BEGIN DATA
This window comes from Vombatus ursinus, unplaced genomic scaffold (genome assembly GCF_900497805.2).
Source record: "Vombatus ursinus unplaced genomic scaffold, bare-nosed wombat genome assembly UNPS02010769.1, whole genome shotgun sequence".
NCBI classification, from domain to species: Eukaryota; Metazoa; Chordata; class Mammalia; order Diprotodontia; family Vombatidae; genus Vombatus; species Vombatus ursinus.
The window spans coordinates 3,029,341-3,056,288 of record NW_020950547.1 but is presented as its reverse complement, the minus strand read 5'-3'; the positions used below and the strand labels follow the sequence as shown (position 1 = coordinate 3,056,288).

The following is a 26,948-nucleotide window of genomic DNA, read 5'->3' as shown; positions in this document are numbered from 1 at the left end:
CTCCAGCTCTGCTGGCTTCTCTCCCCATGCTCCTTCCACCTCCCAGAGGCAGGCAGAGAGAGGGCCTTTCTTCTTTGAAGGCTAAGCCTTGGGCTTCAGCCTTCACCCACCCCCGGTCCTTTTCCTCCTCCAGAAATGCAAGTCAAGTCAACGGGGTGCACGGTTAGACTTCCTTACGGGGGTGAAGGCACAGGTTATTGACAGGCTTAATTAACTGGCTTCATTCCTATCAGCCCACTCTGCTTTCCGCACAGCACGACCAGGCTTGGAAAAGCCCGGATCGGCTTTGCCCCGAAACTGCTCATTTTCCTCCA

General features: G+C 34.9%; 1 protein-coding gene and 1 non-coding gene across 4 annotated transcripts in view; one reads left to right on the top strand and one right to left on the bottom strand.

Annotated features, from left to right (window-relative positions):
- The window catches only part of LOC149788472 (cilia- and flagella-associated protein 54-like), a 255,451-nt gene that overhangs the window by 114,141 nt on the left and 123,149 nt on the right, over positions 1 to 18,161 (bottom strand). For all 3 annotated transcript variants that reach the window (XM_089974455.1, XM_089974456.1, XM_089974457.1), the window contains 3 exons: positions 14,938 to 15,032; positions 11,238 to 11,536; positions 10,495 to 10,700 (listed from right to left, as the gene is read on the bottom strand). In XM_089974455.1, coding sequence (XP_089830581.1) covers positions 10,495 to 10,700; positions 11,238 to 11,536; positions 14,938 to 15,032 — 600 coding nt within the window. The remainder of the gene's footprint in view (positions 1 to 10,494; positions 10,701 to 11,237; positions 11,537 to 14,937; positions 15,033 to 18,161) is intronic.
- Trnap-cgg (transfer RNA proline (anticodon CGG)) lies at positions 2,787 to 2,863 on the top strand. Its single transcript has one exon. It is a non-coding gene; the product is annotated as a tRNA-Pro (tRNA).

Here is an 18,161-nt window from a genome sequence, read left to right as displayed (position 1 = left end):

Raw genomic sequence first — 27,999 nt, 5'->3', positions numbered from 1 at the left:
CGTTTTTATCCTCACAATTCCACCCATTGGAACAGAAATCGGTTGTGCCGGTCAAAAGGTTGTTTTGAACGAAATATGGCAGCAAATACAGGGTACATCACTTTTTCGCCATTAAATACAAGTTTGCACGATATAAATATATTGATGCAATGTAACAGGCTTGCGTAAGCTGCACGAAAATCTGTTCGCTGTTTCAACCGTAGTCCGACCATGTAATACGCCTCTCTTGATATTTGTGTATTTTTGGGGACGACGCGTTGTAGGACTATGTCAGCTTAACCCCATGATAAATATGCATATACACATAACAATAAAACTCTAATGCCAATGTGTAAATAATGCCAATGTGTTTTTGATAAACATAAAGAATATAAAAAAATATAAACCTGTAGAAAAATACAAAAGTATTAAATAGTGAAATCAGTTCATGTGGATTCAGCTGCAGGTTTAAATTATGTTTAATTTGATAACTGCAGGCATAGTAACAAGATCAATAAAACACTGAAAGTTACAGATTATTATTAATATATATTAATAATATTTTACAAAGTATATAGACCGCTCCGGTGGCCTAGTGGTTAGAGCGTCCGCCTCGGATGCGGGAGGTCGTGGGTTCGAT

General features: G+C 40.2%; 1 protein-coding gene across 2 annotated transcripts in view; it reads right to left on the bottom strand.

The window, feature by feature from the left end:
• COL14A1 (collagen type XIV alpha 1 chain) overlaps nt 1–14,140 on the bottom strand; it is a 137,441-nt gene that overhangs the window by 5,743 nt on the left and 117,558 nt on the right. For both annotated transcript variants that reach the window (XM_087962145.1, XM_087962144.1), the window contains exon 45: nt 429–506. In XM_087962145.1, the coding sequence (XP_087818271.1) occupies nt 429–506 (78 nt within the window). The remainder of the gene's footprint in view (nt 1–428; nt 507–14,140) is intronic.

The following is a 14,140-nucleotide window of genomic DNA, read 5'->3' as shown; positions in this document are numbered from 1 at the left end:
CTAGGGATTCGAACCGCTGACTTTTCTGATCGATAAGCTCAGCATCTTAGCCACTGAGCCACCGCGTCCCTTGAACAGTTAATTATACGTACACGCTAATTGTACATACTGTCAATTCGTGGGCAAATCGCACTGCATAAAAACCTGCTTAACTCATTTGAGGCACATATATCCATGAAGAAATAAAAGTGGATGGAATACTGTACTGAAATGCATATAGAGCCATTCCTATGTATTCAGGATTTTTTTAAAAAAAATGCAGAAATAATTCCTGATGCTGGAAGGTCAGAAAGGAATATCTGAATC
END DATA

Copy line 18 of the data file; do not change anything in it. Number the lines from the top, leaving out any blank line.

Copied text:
CTAGGGATTCGAACCGCTGACTTTTCTGATCGATAAGCTCAGCATCTTAGCCACTGAGCCACCGCGTCCCTTGAACAGTTAATTATACGTACACGCTAATTGTACATACTGTCAATTCGTGGGCAAATCGCACTGCATAAAAACCTGCTTAACTCATTTGAGGCACATATATCCATGAAGAAATAAAAGTGGATGGAATACTGTACTGAAATGCATATAGAGCCATTCCTATGTATTCAGGATTTTTTTAAAAAAAATGCAGAAATAATTCCTGATGCTGGAAGGTCAGAAAGGAATATCTGAATC